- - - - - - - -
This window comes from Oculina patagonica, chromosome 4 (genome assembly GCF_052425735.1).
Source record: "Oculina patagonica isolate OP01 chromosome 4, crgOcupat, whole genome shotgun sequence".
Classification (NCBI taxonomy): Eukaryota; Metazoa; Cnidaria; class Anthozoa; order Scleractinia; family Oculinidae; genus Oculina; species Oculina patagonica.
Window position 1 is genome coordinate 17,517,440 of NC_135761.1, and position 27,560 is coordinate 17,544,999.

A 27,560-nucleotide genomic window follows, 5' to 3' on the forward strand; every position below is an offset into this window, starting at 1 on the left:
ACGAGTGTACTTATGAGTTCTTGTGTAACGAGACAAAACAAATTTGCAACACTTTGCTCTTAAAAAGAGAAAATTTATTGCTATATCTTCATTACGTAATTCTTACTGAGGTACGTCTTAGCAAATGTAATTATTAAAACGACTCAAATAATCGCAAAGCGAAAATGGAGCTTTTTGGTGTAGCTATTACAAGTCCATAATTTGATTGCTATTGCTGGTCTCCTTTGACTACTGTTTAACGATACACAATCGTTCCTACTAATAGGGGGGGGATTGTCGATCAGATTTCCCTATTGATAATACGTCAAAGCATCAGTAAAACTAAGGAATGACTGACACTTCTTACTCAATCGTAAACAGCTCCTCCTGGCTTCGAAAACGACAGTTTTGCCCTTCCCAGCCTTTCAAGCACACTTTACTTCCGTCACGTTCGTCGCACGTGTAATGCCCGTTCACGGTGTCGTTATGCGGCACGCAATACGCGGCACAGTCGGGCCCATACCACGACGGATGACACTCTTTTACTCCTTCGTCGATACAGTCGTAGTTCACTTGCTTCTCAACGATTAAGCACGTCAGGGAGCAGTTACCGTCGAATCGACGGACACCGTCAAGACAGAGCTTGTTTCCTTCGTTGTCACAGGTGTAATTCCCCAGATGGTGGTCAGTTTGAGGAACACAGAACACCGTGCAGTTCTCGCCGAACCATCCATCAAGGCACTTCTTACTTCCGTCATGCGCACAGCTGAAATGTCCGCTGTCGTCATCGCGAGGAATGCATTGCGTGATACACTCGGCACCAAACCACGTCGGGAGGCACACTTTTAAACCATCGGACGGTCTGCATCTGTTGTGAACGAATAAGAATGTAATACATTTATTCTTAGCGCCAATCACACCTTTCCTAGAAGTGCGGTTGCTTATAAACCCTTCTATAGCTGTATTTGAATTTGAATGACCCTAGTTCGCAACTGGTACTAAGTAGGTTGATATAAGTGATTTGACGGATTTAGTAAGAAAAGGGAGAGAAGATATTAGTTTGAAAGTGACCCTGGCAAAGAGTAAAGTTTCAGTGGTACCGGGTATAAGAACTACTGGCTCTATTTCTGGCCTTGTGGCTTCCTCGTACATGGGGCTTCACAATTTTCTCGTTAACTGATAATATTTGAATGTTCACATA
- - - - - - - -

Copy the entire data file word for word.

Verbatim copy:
This window comes from Oculina patagonica, chromosome 4 (genome assembly GCF_052425735.1).
Source record: "Oculina patagonica isolate OP01 chromosome 4, crgOcupat, whole genome shotgun sequence".
Classification (NCBI taxonomy): Eukaryota; Metazoa; Cnidaria; class Anthozoa; order Scleractinia; family Oculinidae; genus Oculina; species Oculina patagonica.
Window position 1 is genome coordinate 17,517,440 of NC_135761.1, and position 27,560 is coordinate 17,544,999.

A 27,560-nucleotide genomic window follows, 5' to 3' on the forward strand; every position below is an offset into this window, starting at 1 on the left:
ACGAGTGTACTTATGAGTTCTTGTGTAACGAGACAAAACAAATTTGCAACACTTTGCTCTTAAAAAGAGAAAATTTATTGCTATATCTTCATTACGTAATTCTTACTGAGGTACGTCTTAGCAAATGTAATTATTAAAACGACTCAAATAATCGCAAAGCGAAAATGGAGCTTTTTGGTGTAGCTATTACAAGTCCATAATTTGATTGCTATTGCTGGTCTCCTTTGACTACTGTTTAACGATACACAATCGTTCCTACTAATAGGGGGGGGATTGTCGATCAGATTTCCCTATTGATAATACGTCAAAGCATCAGTAAAACTAAGGAATGACTGACACTTCTTACTCAATCGTAAACAGCTCCTCCTGGCTTCGAAAACGACAGTTTTGCCCTTCCCAGCCTTTCAAGCACACTTTACTTCCGTCACGTTCGTCGCACGTGTAATGCCCGTTCACGGTGTCGTTATGCGGCACGCAATACGCGGCACAGTCGGGCCCATACCACGACGGATGACACTCTTTTACTCCTTCGTCGATACAGTCGTAGTTCACTTGCTTCTCAACGATTAAGCACGTCAGGGAGCAGTTACCGTCGAATCGACGGACACCGTCAAGACAGAGCTTGTTTCCTTCGTTGTCACAGGTGTAATTCCCCAGATGGTGGTCAGTTTGAGGAACACAGAACACCGTGCAGTTCTCGCCGAACCATCCATCAAGGCACTTCTTACTTCCGTCATGCGCACAGCTGAAATGTCCGCTGTCGTCATCGCGAGGAATGCATTGCGTGATACACTCGGCACCAAACCACGTCGGGAGGCACACTTTTAAACCATCGGACGGTCTGCATCTGTTGTGAACGAATAAGAATGTAATACATTTATTCTTAGCGCCAATCACACCTTTCCTAGAAGTGCGGTTGCTTATAAACCCTTCTATAGCTGTATTTGAATTTGAATGACCCTAGTTCGCAACTGGTACTAAGTAGGTTGATATAAGTGATTTGACGGATTTAGTAAGAAAAGGGAGAGAAGATATTAGTTTGAAAGTGACCCTGGCAAAGAGTAAAGTTTCAGTGGTACCGGGTATAAGAACTACTGGCTCTATTTCTGGCCTTGTGGCTTCCTCGTACATGGGGCTTCACAATTTTCTCGTTAACTGATAATATTTGAATGTTCACATA